Empired Ltd (ASX: EPD) is an IT services company that provides outsourced solutions to large enterprises alongside selling its own proprietary cloud based products.
Historically, IT services has been a cyclical industry with companies reducing spend on IT when the economy is weak. Whilst this is still the case today, the trend towards outsourcing organisational IT functions is providing more defensive revenues for companies like Empired.
To date the company has largely grown by acquiring other IT businesses and recent contract awards appear to validate this strategy. Only companies of sufficient scale and providing a variety of services are able to compete for major contracts with large clients. Empired now satisfies these conditions thanks to a series of sizeable takeovers, and consequently has started to win large multi-year deals.
The company is likely to achieve its revenue guidance for the 2016 financial year of $145 to $165 million, given it was recently awarded new contracts worth in excess of $32 million. Empired also has an aspirational earnings before interest, tax, depreciation and amortisation (EBITDA) margin target of 12.5%. Therefore, the company will report earnings of more than $10 million in 2016 if it reaches these goals.
The current market capitalisation of Empired is $93 million and so should everything go according to plan, the stock is trading cheaply with a forward price to earnings ratio of under 10. It should be noted that it carries around $12 million of net debt and is required to pay out $13 million over the next few years for businesses it has already acquired.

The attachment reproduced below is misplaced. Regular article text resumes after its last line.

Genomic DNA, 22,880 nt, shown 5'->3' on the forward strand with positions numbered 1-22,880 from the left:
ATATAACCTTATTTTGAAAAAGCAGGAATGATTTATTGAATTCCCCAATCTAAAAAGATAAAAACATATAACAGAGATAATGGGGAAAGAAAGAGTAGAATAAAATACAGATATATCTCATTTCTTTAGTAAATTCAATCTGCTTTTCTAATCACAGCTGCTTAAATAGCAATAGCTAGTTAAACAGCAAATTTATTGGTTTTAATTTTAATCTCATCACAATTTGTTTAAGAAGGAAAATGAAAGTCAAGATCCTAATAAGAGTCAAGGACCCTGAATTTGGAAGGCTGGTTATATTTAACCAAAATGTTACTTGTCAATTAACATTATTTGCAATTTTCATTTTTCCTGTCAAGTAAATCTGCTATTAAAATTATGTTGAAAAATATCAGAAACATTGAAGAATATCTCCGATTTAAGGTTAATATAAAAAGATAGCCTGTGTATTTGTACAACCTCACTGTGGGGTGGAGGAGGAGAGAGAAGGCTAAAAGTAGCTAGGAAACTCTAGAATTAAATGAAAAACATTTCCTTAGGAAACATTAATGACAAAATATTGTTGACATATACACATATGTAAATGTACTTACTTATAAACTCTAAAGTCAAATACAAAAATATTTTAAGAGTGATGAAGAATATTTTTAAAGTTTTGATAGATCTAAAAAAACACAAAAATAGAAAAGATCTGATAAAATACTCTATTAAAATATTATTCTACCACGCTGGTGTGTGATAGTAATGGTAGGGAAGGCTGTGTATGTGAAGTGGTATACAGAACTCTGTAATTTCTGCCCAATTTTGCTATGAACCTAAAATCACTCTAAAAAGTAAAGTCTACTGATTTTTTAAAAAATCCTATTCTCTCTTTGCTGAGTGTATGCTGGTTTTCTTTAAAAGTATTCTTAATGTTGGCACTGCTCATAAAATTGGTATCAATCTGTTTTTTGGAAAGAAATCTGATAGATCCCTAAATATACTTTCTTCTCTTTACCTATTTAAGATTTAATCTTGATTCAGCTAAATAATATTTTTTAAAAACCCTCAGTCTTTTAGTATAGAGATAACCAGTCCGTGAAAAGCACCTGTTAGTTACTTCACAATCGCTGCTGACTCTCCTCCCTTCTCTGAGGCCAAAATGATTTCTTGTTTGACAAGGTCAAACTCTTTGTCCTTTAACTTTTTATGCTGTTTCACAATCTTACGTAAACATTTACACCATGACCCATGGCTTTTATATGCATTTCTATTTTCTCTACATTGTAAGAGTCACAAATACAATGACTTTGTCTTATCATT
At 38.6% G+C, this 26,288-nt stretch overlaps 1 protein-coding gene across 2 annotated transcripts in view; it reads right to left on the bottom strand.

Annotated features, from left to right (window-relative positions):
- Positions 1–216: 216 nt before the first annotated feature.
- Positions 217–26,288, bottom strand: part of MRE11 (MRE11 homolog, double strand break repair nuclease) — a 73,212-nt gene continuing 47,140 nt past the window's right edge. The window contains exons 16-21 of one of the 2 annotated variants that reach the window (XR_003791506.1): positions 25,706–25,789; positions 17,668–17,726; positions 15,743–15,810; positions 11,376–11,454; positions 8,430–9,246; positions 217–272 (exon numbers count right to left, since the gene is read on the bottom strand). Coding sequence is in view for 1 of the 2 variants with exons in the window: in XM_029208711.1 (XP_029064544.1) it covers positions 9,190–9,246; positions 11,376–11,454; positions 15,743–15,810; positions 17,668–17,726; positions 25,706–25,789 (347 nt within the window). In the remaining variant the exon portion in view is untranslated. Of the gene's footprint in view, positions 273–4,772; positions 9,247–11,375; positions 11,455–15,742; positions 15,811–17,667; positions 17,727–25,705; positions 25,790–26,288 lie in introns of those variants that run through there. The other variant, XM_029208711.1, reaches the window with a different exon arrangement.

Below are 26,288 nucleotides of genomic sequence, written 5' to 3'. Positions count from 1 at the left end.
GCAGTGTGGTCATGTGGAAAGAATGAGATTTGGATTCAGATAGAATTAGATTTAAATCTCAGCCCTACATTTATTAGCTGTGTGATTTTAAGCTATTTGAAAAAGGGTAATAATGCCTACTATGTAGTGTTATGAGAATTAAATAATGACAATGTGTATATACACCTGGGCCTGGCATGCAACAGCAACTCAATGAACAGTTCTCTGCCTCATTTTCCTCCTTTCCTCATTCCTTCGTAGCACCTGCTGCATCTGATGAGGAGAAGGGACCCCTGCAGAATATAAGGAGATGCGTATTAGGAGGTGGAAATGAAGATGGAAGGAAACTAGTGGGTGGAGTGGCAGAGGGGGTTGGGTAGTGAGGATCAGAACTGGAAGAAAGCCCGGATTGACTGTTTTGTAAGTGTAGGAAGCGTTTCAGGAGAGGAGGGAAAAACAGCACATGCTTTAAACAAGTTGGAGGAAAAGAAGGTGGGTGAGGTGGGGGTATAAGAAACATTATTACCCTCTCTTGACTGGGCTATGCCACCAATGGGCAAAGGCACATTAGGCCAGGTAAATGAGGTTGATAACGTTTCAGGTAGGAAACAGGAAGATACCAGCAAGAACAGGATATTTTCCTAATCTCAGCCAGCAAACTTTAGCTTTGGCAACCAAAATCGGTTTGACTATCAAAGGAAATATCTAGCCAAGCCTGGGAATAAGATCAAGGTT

However, Empired’s financial history is poor and in the first half of 2015, it delivered operating cash outflows of $3.7 million and underlying profit of just $1.7 million on $50.5 million of revenue. EBITDA was $3.9 million and so EBITDA margin was 7.7%, well short of the company’s 12.5% long-term objective.
I think that Empired will always struggle to achieve 12.5% margins because it has powerful customers and suppliers. The likes of Microsoft, Rio Tinto and Toyota hold the balance of power in their relationships with Empired, and therefore could squeeze them on price. These multi-nationals know that there are many other willing IT consultancies in Australia that would be more than happy to work with them.
On the other hand, through providing a quality service, perhaps Empired can extend the scope of existing agreements and differentiate itself from the competition.
I believe that Empired will meet its forecast revenue in 2016 and recent contract wins suggest that the business can continue to grow further into the future. The issue is how much of that revenue will be translated into profit and this is what is holding back the share price today. If there is any indication that the company is on track with its profit margins, then the stock will rerate significantly.
Clearly, buying shares in Empired is something of a gamble, albeit one with a favourable risk reward profile. This is the reality with most small-caps and it is the reason why they are unsuitable for those with a low tolerance for risk and volatility.
Motley Fool contributor Matt Brazier has no position in any stocks mentioned. The Motley Fool Australia has no position in any of the stocks mentioned. We Fools may not all hold the same opinions, but we all believe that considering a diverse range of insights makes us better investors. The Motley Fool has a disclosure policy. This article contains general investment advice only (under AFSL 400691). Authorised by Bruce Jackson.